ALBANY — Nonprofit associations that support New Yorkers with developmental disabilities say their services face deep cuts along with the potential of thousands of layoffs as a result of Gov. Andrew Cuomo’s plan to cut state support from the agencies to help deal with the state’s financial crisis.
“We cannot afford to have these kinds of cuts because people’s lives are at stake,” said Tom McAlvanah, president of New York Disability Advocates, a statewide coalition of service provider organizations.
Programs serving the developmentally disabled are not being specifically targeted for cuts. Instead, they are among a wide spectrum of government-supported services that could face the sharp side of the spending cleaver as the Cuomo administration deals with the extraordinary state and national economic downturn driven by the coronavirus pandemic.
The governor and the state’s congressional delegation have been pushing for a second federal stimulus package that would provide billions of dollars in relief to New York and other states, as well as local governments. But it remains uncertain whether such legislation will be approved in Washington.
Cuomo has been given broad powers to manage the state’s finances during the pandemic, and he does not need legislative approval to withhold 20% of the state aid that the state government had initially intended to give to the nonprofits, public schools, hospitals and other entities.
Some lawmakers, however, argue it is patently unfair to impose such a deep cut across the board, without regard to the nature of the services that would be affected.
Assemblyman Thomas Abinanti, D-Westchester, noted the impact would be felt in the wallets of people with developmental disabilities who are in “self-direction,” meaning they are not in housing provided by the sate, can receive up to $6,000 annually in state funds to cover a variety of expenses not covered by Medicaid, such as utility bills.
“It’s unconscionable to take money away from our most vulnerable and, in many cases our poorest citizens, who can’t help themselves and who need the money to survive,” Abinanti told CNHI. “They are living at poverty level already.”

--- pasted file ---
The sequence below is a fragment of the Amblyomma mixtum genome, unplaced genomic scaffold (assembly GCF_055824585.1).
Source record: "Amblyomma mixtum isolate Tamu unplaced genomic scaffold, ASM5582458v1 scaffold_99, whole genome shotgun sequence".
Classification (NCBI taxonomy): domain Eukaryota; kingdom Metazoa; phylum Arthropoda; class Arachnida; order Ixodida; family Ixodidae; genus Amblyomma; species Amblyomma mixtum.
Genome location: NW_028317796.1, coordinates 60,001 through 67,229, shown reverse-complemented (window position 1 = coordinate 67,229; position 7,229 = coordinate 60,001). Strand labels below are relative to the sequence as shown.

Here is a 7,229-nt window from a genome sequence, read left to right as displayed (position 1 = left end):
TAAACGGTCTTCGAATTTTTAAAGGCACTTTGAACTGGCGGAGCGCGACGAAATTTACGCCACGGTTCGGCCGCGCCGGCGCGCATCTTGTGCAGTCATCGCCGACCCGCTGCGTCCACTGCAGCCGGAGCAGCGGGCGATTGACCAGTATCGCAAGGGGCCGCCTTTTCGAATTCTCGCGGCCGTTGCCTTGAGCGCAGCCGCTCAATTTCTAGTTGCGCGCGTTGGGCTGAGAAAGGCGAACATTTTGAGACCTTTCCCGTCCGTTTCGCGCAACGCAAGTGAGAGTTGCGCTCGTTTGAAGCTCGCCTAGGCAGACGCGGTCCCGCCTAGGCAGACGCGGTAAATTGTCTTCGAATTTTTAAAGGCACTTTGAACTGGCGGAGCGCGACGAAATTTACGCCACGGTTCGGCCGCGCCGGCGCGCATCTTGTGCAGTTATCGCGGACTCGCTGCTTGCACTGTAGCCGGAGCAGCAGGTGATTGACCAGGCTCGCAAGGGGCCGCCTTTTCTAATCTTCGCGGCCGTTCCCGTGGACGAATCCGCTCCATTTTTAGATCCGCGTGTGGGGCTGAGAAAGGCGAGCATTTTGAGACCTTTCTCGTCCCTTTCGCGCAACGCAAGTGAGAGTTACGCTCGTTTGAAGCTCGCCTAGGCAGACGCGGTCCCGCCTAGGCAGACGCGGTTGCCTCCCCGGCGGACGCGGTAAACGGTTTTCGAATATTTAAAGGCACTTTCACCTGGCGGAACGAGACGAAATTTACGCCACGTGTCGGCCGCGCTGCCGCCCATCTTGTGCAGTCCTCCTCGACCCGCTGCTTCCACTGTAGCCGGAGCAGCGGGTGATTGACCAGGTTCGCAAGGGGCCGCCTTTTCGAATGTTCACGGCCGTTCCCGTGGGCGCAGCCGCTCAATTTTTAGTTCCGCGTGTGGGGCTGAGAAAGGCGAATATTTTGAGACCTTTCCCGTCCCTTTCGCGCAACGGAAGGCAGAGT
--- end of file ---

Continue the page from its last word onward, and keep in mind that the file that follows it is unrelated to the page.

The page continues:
The Cuomo administration says the financial problems have forced it to make painful decisions.
“We certainly understand that these are difficult times for everyone, but the reality is New York state is contending with a more than 15% drop in revenue — amounting to $62 billion over four years — and in the absence of federal funding we have had no choice but to hold back a portion of payments,” said Freeman Klopott, spokesman for the state Division of the Budget.
He noted the state also supports police, fire departments, schools and hospitals. “Anywhere we don’t reduce spending will simply mean deeper cuts in another,” Klopott added.
The provider agencies have had to deal with lean state support well before the onset of the pandemic, said McAlvanah.
“We have had flat budgets for over 10 years now,” he recalled.
During the pandemic, the financial stress was exacerbated, he added. More than 4,000 people with developmental disabilities became infected with the virus, resulting in more than 340 deaths, he said. Direct-care workers, in close contact with those individuals, were also impacted, with more than 4,000 getting sick from the contagion, McAlvanah said.
By the end of May, payroll costs had soared by an additional $73 million, he added, with the agencies having to spend millions more to acquire personal protection equipment.
McAlvanah and J.R. Drexelius, government relations counsel for the Developmental Disability Alliance of Western New York, said the financial calamity being faced by the programs, coupled with the expected withholding of 20% of state support, could force some programs to close.
“If they don’t fix this, people are going to get put out in the street,” Drexelius said, noting the state funding supports a rental subsidy.
The cuts are expected to hit the provider agencies in October. A recent survey by New York Disability Advocates found that more than 200 of the nonprofit providers are already strapped for cash.
Abinanti said he is asking Assembly Speaker Carl Heastie, D-the Bronx, to authorize a legislative hearing on the impact of COVID-19 on people with developmental disabilities. The fiscal concerns would be examined at the forum, he said.
Another advocate for the services, Assemblyman Angelo Santabarbara, D-Schenectady, said direct care staffers were able to keep thousands of New Yorkers with disabilities safe during the pandemic.
“These voluntary not-for-profit service providers are in desperate need for cash flow during this unprecedented time,” Santabarbara said. “I urge the Governor to fully restore state funding for these agencies that serve and protect this vulnerable population.”
Joe Mahoney covers the New York Statehouse for CNHI’s newspapers and websites. Reach him at firstname.lastname@example.org
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